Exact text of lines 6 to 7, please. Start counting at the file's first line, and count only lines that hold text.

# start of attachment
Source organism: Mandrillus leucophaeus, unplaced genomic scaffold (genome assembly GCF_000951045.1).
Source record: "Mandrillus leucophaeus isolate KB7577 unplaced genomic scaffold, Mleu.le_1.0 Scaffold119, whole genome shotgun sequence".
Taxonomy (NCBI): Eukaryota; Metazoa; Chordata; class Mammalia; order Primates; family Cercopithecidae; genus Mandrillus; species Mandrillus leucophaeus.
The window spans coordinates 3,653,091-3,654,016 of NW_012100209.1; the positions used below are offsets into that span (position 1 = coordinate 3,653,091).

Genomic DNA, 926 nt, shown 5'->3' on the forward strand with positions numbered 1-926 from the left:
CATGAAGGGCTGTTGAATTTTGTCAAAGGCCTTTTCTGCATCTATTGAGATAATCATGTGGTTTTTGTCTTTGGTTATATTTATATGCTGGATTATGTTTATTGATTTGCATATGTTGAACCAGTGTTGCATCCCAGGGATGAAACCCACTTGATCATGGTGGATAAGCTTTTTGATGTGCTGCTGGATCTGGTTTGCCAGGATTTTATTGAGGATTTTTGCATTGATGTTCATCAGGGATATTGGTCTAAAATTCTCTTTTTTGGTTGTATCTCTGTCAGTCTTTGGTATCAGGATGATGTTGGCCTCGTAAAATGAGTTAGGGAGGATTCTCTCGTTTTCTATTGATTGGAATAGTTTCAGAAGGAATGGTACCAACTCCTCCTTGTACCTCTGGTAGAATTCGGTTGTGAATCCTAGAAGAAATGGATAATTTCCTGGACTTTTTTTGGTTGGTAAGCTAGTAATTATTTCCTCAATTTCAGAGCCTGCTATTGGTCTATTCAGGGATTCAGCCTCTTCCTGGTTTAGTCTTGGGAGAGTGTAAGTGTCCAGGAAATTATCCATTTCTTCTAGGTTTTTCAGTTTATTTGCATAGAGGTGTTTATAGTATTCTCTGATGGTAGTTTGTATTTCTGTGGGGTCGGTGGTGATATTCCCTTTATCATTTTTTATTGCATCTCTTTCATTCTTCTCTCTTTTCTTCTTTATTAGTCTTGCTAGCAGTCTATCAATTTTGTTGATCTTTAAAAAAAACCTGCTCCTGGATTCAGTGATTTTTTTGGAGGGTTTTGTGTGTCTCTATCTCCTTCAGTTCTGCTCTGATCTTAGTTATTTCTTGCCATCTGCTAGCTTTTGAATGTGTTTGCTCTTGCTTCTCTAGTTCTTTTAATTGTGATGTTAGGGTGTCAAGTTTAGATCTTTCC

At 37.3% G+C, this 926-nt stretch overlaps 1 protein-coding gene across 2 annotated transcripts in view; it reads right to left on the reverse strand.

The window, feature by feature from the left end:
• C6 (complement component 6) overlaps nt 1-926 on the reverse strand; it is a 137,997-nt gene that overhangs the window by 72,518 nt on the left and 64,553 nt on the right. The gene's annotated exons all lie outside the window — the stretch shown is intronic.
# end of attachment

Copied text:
CATGAAGGGCTGTTGAATTTTGTCAAAGGCCTTTTCTGCATCTATTGAGATAATCATGTGGTTTTTGTCTTTGGTTATATTTATATGCTGGATTATGTTTATTGATTTGCATATGTTGAACCAGTGTTGCATCCCAGGGATGAAACCCACTTGATCATGGTGGATAAGCTTTTTGATGTGCTGCTGGATCTGGTTTGCCAGGATTTTATTGAGGATTTTTGCATTGATGTTCATCAGGGATATTGGTCTAAAATTCTCTTTTTTGGTTGTATCTCTGTCAGTCTTTGGTATCAGGATGATGTTGGCCTCGTAAAATGAGTTAGGGAGGATTCTCTCGTTTTCTATTGATTGGAATAGTTTCAGAAGGAATGGTACCAACTCCTCCTTGTACCTCTGGTAGAATTCGGTTGTGAATCCTAGAAGAAATGGATAATTTCCTGGACTTTTTTTGGTTGGTAAGCTAGTAATTATTTCCTCAATTTCAGAGCCTGCTATTGGTCTATTCAGGGATTCAGCCTCTTCCTGGTTTAGTCTTGGGAGAGTGTAAGTGTCCAGGAAATTATCCATTTCTTCTAGGTTTTTCAGTTTATTTGCATAGAGGTGTTTATAGTATTCTCTGATGGTAGTTTGTATTTCTGTGGGGTCGGTGGTGATATTCCCTTTATCATTTTTTATTGCATCTCTTTCATTCTTCTCTCTTTTCTTCTTTATTAGTCTTGCTAGCAGTCTATCAATTTTGTTGATCTTTAAAAAAAACCTGCTCCTGGATTCAGTGATTTTTTTGGAGGGTTTTGTGTGTCTCTATCTCCTTCAGTTCTGCTCTGATCTTAGTTATTTCTTGCCATCTGCTAGCTTTTGAATGTGTTTGCTCTTGCTTCTCTAGTTCTTTTAATTGTGATGTTAGGGTGTCAAGTTTAGATCTTTCC

At 37.3% G+C, this 926-nt stretch overlaps 1 protein-coding gene across 2 annotated transcripts in view; it reads right to left on the reverse strand.